Mergers of Teaching Hospitals in Boston, New York and Northern California
John A. Kastor, MD
Softcover, 504 pages
University of Maryland Press / UMP
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Mergers of Teaching Hospitals in Boston, New York, and Northern California investigates the recent drop in funding for teaching hospitals and the subsequent mergers of some of the nation's top medical schools and teaching hospitals with both for-profit and not-for-profit hospitals.
The case studies contained within this book rely on an impressive amount of research.
Notably, instead of citing only published articles and books, the author includes information from numerous, extensive personal interviews with key participants in the various mergers.
With this research the author not only presents to the reader a picture of why these mergers came about, but also investigates how the organizations have fared since joining together.
The mergers are analyzed and compared in order to identify various methods of merger formation as well as ways in which other newly formed hospitals might accomplish a variety of important goals. Offering a spectacular account of some of the mergers that occurred in the health care field at the close of the twentieth century, these stories provide insight into academia's relationship with teaching hospitals and the challenges involved in bringing prestigious and powerful medical institutions together. This book will particularly appeal to professionals and academics interested in medicine, business, and organizational studies. John Kastor is with the School of Medicine at the University of Maryland. (information provided by the publisher)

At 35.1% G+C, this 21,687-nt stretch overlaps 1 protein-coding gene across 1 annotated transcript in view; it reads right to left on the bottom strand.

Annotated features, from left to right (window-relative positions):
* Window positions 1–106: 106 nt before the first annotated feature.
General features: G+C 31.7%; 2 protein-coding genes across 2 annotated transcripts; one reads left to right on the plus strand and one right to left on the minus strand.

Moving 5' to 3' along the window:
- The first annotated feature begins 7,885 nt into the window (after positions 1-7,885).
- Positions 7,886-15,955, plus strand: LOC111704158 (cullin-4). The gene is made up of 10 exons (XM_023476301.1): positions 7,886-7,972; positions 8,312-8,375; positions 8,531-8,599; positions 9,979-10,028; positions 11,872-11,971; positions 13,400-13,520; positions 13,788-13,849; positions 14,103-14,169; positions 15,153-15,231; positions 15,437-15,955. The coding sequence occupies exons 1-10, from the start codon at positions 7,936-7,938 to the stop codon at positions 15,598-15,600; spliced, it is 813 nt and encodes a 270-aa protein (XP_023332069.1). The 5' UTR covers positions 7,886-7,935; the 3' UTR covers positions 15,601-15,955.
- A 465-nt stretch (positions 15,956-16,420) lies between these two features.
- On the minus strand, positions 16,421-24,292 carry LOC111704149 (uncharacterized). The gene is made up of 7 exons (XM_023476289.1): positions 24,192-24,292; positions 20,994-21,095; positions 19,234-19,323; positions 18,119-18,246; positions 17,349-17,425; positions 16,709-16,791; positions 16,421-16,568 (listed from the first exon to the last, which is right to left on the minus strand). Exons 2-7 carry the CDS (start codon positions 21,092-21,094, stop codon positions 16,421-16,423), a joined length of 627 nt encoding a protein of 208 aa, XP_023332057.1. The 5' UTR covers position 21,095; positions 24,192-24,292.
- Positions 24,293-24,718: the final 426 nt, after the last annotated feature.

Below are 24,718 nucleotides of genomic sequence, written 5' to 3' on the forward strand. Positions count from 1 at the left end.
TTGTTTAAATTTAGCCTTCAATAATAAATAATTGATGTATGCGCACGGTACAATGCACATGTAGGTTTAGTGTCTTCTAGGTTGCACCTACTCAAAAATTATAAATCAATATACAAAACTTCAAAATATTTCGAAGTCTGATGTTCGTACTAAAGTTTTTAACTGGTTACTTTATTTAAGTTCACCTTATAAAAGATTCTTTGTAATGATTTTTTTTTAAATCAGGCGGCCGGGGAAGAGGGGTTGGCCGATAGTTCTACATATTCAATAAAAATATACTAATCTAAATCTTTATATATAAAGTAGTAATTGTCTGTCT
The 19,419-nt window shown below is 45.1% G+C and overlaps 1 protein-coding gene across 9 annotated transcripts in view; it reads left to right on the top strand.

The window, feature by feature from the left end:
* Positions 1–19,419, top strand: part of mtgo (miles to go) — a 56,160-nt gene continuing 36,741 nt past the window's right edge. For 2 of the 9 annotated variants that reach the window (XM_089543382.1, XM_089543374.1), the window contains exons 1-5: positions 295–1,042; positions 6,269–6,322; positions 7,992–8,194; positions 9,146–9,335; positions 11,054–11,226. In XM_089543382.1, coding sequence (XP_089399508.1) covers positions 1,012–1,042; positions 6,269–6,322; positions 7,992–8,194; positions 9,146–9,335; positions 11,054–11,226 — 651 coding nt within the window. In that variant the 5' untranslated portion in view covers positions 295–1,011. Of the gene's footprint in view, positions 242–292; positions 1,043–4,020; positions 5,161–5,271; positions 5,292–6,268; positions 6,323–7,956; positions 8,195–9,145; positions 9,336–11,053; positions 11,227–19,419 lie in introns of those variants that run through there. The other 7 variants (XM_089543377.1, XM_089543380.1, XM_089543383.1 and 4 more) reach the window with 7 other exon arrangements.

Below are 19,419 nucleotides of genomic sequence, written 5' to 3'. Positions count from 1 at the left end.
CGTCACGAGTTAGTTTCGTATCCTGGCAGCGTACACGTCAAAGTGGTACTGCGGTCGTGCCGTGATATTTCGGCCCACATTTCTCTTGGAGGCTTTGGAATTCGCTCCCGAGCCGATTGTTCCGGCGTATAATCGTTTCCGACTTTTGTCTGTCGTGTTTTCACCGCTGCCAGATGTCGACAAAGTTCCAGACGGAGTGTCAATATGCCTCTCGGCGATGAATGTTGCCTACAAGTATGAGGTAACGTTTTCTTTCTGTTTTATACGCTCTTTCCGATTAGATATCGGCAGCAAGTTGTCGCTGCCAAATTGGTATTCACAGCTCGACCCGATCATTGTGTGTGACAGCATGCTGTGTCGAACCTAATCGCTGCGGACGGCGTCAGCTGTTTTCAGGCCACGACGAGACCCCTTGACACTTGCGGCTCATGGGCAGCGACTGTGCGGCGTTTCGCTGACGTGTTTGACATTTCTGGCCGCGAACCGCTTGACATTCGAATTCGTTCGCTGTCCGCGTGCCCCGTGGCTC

From the New England Journal of Medicine, November 28, 2002: "Mergers and acquisitions are now such common subjects of discussion in our newspapers, on television, and in the country's larger law firms that they are hardly news any longer. The aim of a merger is to make something greater or stronger than the sum of its parts. What is newsworthy is that they may fail or be contested in the courts, and what is worrisome is that the world of business is littered with failed mergers. So it should come as no surprise that in the world of corporate medicine we have our own mergers to discuss or decry. In the hospital world of the 1990s, strength was often believed to derive from alliances that could drive better bargains in a changing world of reimbursements for medical services... In this detailed and very well written book, John Kastor dissects for us three important mergers of the mid- and late 1990s that involved six of the country's leading academic hospitals, which were closely allied to five distinguished medical schools. The details, and of course the people, differed, but each group believed that they could continue to do what they already did so well if they teamed up with a main competitor so as to face a hostile new world with greater strength... Kastor, a cardiologist of note, a faculty member at Harvard and the University of Pennsylvania, and for 11 years chair of medicine at the University of Maryland, was, as this book amply demonstrates, born to be an investigative journalist. He interviewed 237 faculty members and administrators, some more than once, and with great clarity tells the story of the three mergers in two chapters each... In the first chapter pertaining to each merger, he briefly describes the history of each hospital and medical school and then discusses the hospitals' leaders and the increasing pressures they faced in a rapidly changing and highly uncertain medical marketplace... In a final chapter Kastor considers the contrasts among the three quite different merger arrangements and points to some of the lessons we might learn... The story of the three mergers that Kastor tells in such rich detail is not yet a work of history, nor does it pretend to be... Although it may be much too early to write such a history, at least two conclusions may be drawn. One, a theme of ever-increasing importance, relates to the differences and the similarities between a business enterprise and a university and its hospitals... A second point implicit throughout these case histories is the importance of people not only with good will and good intentions, but also with vision and with the leadership skills necessary to carry out partnerships among dedicated faculty members from different traditions, different cultures, different loyalties, and (as in the California case) from public and private universities. As complicated as the economics, the geography, or the traditions may be, all those who contemplate such mergers ought to have a sign on their desk that says, "It's the people, stupid." Gert H. Brieger, M.D., Ph.D., New England Journal of Medicine.
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